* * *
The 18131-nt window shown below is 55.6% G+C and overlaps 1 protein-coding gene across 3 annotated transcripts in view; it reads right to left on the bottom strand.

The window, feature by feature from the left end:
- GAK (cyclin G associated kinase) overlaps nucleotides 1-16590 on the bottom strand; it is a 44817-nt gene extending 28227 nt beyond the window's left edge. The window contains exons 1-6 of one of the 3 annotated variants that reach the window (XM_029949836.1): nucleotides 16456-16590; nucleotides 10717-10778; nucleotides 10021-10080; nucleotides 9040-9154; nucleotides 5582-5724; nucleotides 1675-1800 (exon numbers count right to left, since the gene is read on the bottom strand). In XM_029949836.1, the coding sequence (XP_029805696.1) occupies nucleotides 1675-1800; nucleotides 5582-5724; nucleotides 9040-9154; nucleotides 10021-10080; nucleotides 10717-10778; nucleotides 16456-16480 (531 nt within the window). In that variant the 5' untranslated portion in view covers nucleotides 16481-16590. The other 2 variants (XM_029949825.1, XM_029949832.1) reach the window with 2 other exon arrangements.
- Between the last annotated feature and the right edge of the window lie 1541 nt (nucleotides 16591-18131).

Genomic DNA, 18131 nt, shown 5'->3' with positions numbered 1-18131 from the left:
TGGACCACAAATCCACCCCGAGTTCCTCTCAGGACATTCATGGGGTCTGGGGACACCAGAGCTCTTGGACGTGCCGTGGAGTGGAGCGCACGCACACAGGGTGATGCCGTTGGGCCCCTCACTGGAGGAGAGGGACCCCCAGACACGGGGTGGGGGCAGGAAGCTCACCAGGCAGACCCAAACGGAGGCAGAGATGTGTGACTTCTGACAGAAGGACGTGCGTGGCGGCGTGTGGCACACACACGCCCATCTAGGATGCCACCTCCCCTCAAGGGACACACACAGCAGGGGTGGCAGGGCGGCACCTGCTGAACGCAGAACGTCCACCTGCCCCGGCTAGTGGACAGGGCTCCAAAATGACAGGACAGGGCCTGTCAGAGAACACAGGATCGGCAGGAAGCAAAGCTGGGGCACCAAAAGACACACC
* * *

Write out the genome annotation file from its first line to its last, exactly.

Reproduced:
The 18131-nt window shown below is 55.6% G+C and overlaps 1 protein-coding gene across 3 annotated transcripts in view; it reads right to left on the bottom strand.

The window, feature by feature from the left end:
- GAK (cyclin G associated kinase) overlaps nucleotides 1-16590 on the bottom strand; it is a 44817-nt gene extending 28227 nt beyond the window's left edge. The window contains exons 1-6 of one of the 3 annotated variants that reach the window (XM_029949836.1): nucleotides 16456-16590; nucleotides 10717-10778; nucleotides 10021-10080; nucleotides 9040-9154; nucleotides 5582-5724; nucleotides 1675-1800 (exon numbers count right to left, since the gene is read on the bottom strand). In XM_029949836.1, the coding sequence (XP_029805696.1) occupies nucleotides 1675-1800; nucleotides 5582-5724; nucleotides 9040-9154; nucleotides 10021-10080; nucleotides 10717-10778; nucleotides 16456-16480 (531 nt within the window). In that variant the 5' untranslated portion in view covers nucleotides 16481-16590. The other 2 variants (XM_029949825.1, XM_029949832.1) reach the window with 2 other exon arrangements.
- Between the last annotated feature and the right edge of the window lie 1541 nt (nucleotides 16591-18131).

Genomic DNA, 18131 nt, shown 5'->3' with positions numbered 1-18131 from the left:
TGGACCACAAATCCACCCCGAGTTCCTCTCAGGACATTCATGGGGTCTGGGGACACCAGAGCTCTTGGACGTGCCGTGGAGTGGAGCGCACGCACACAGGGTGATGCCGTTGGGCCCCTCACTGGAGGAGAGGGACCCCCAGACACGGGGTGGGGGCAGGAAGCTCACCAGGCAGACCCAAACGGAGGCAGAGATGTGTGACTTCTGACAGAAGGACGTGCGTGGCGGCGTGTGGCACACACACGCCCATCTAGGATGCCACCTCCCCTCAAGGGACACACACAGCAGGGGTGGCAGGGCGGCACCTGCTGAACGCAGAACGTCCACCTGCCCCGGCTAGTGGACAGGGCTCCAAAATGACAGGACAGGGCCTGTCAGAGAACACAGGATCGGCAGGAAGCAAAGCTGGGGCACCAAAAGACACACC